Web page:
August 21, 2007 6:36 AM PDT
Survey: U.K.'s tech-savvy young lack basic literacy skills
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The Confederation of British Industry (CBI) and Pertemps Employment Trends Survey found 92 percent of employers are happy with the IT skills of students taking General Certificate of Secondary Education qualification exams, which typically are administered to students aged 14 to 16.
The CBI chalks this up to the familiarity of "generation text" with Web and mobile-based technologies and a 47 percent increase in the number of pupils taking the information and communications technology GCSE exam over the last decade. About 110,000 students took the exam last year.
"Their fluency with iPods, mobiles and MySpace has translated well into the workplace, and often gives them an edge over their bosses. The greater focus on IT in schools and investment in computers is also helping," Richard Lambert, CBI's director general, said in the report.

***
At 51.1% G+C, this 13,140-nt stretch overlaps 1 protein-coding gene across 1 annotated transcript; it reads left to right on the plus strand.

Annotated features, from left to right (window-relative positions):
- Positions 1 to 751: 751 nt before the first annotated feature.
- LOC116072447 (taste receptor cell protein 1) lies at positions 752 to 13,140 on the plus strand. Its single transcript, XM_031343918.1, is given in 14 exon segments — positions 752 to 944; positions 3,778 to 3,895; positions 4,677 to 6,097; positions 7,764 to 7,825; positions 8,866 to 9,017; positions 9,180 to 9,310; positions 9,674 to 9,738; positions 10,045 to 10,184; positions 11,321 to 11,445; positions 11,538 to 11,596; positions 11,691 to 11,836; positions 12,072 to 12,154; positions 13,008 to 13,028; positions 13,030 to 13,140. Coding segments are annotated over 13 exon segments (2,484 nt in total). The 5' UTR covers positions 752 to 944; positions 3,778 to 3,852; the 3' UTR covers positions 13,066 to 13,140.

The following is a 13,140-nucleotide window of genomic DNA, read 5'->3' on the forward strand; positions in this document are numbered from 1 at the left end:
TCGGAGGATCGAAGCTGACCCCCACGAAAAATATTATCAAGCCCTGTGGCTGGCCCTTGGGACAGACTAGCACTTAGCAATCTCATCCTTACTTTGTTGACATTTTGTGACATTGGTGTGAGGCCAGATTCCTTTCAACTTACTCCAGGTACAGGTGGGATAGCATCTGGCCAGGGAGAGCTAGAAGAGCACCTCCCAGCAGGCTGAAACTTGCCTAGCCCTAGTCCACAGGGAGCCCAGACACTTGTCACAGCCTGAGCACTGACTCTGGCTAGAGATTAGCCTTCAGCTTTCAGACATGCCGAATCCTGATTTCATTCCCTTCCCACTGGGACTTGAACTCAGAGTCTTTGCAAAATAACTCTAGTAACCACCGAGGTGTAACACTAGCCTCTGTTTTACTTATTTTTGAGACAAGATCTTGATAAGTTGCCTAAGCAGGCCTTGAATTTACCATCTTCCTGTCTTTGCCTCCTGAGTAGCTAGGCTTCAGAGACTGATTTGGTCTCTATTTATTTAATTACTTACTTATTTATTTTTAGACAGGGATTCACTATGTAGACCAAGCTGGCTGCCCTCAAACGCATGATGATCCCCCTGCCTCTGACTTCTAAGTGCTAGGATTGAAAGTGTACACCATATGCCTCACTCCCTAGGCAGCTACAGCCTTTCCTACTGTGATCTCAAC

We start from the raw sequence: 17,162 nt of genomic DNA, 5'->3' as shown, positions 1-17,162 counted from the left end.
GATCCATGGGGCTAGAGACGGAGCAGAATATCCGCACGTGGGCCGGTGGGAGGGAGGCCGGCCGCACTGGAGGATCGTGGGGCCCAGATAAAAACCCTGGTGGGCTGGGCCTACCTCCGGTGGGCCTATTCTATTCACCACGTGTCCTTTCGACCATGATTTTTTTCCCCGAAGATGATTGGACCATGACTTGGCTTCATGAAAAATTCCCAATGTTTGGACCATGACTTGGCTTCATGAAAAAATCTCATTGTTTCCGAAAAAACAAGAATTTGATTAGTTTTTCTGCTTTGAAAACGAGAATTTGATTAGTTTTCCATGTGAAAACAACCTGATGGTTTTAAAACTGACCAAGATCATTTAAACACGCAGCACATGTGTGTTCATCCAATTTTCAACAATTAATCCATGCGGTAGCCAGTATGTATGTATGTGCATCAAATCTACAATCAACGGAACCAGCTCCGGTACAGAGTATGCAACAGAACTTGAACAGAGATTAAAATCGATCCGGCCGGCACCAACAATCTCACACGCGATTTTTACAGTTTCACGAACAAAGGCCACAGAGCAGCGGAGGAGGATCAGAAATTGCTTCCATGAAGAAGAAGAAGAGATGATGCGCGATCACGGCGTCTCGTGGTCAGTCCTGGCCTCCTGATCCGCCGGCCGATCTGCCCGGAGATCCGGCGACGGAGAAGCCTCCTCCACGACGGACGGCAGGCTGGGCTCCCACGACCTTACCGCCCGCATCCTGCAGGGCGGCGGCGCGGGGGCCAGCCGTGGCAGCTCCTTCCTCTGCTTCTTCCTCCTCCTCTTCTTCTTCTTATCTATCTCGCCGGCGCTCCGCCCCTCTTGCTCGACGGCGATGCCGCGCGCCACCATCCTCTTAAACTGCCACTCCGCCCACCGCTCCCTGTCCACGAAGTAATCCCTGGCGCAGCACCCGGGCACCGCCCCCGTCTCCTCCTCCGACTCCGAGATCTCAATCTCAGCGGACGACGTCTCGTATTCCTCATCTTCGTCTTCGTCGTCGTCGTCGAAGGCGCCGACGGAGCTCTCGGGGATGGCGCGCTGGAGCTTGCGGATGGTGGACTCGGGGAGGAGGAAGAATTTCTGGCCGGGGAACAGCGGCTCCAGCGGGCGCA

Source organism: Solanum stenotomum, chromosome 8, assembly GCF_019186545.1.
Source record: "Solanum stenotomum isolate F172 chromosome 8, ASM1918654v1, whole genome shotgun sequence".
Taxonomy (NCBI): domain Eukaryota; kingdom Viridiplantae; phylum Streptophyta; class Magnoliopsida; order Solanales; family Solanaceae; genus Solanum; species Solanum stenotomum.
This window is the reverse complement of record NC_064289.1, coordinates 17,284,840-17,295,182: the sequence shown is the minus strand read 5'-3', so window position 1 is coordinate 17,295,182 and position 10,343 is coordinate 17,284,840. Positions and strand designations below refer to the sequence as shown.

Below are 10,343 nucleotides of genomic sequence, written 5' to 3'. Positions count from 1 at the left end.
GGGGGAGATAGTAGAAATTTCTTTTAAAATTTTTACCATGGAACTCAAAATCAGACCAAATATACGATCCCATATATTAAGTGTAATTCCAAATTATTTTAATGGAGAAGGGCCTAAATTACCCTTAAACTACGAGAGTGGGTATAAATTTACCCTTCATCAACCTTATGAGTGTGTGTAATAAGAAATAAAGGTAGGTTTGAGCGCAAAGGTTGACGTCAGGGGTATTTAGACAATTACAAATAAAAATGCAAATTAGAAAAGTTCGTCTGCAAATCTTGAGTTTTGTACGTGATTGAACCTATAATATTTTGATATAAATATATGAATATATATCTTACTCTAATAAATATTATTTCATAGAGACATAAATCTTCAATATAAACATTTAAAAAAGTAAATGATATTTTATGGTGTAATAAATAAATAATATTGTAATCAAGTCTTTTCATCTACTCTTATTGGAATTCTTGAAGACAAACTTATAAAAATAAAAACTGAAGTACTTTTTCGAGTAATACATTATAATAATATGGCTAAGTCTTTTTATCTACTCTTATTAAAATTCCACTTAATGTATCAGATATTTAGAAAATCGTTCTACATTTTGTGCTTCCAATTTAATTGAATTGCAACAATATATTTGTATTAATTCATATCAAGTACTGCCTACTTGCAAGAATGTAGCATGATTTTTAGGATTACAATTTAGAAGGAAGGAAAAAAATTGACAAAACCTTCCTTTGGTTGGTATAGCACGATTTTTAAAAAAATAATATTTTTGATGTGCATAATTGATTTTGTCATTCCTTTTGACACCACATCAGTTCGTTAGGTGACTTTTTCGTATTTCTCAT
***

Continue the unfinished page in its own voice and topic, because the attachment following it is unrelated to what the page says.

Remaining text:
But the report found that those leaving secondary-school programs increasingly lack basic abilities in English and math. More than half (52 percent) of the employers questioned in the survey said they are dissatisfied with the basic literacy of those who have completed secondary school, and half said the same about numerical skills.
Just 47 percent of pupils sitting GCSE English and math last year achieved a grade C or above, and employers warn this often leaves teenagers unable to function in the workplace because they can't do simple calculations in their heads or speak in an articulate manner.
"Math and English skills are a vital bedrock for further learning and are essential both in the workplace and in life," Lambert said. "We simply cannot match the labor costs of India, China and other emerging economies, and only a higher-skilled workforce will keep the U.K. competitive."
Almost three-quarters (71 percent) of employers also said secondary students lack basic business awareness.
The survey, which will be published fully in September, questioned 507 employers across all industry sectors.
Andy McCue of Silicon.com reported from London.
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